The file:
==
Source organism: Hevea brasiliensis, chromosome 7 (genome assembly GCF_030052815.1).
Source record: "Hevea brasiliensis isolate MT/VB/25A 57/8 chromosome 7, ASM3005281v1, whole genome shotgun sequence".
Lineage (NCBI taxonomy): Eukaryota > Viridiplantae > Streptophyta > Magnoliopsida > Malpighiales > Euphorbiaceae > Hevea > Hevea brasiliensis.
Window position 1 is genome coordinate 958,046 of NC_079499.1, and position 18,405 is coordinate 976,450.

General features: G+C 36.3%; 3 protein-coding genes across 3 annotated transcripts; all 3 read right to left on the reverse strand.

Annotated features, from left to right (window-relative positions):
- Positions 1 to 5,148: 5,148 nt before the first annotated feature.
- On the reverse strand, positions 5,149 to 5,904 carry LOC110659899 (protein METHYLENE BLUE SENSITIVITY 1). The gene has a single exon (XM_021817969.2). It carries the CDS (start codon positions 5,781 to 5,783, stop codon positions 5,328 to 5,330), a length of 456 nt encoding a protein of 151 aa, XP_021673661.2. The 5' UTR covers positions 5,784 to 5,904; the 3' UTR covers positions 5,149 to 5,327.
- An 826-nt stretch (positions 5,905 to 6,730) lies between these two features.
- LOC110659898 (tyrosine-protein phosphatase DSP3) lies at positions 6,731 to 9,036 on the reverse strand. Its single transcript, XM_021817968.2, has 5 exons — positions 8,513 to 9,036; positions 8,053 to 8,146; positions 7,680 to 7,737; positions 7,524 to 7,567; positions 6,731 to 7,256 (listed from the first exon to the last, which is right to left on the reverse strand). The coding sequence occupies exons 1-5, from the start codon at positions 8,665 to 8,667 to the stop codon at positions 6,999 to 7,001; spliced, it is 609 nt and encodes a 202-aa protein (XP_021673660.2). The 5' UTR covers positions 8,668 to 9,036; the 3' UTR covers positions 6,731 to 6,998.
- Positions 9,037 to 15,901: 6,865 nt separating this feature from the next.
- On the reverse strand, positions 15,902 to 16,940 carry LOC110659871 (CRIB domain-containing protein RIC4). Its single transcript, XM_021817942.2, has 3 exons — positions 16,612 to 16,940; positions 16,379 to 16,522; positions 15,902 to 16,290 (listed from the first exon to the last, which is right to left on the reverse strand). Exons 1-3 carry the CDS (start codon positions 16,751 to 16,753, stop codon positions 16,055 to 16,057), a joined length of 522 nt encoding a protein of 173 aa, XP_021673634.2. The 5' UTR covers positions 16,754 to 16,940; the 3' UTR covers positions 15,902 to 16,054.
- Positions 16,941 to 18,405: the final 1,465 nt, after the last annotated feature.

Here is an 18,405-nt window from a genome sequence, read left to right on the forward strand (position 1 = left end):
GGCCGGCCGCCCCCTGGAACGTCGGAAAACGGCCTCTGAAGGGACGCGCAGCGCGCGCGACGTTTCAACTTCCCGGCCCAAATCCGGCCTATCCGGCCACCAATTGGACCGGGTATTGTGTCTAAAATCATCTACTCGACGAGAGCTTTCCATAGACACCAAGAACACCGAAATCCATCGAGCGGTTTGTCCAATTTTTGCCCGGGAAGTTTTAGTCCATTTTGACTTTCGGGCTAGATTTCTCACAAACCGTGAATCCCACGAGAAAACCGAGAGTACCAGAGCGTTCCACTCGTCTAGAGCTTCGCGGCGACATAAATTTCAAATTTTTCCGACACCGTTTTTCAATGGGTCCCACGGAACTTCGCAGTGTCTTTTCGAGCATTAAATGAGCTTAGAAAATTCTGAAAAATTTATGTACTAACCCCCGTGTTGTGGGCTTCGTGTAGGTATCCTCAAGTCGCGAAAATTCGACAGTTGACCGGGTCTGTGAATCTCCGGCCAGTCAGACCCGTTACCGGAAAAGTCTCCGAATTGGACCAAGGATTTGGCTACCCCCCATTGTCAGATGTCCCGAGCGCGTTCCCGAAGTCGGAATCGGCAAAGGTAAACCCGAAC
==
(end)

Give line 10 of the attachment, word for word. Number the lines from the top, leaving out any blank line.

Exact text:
- LOC110659898 (tyrosine-protein phosphatase DSP3) lies at positions 6,731 to 9,036 on the reverse strand. Its single transcript, XM_021817968.2, has 5 exons — positions 8,513 to 9,036; positions 8,053 to 8,146; positions 7,680 to 7,737; positions 7,524 to 7,567; positions 6,731 to 7,256 (listed from the first exon to the last, which is right to left on the reverse strand). The coding sequence occupies exons 1-5, from the start codon at positions 8,665 to 8,667 to the stop codon at positions 6,999 to 7,001; spliced, it is 609 nt and encodes a 202-aa protein (XP_021673660.2). The 5' UTR covers positions 8,668 to 9,036; the 3' UTR covers positions 6,731 to 6,998.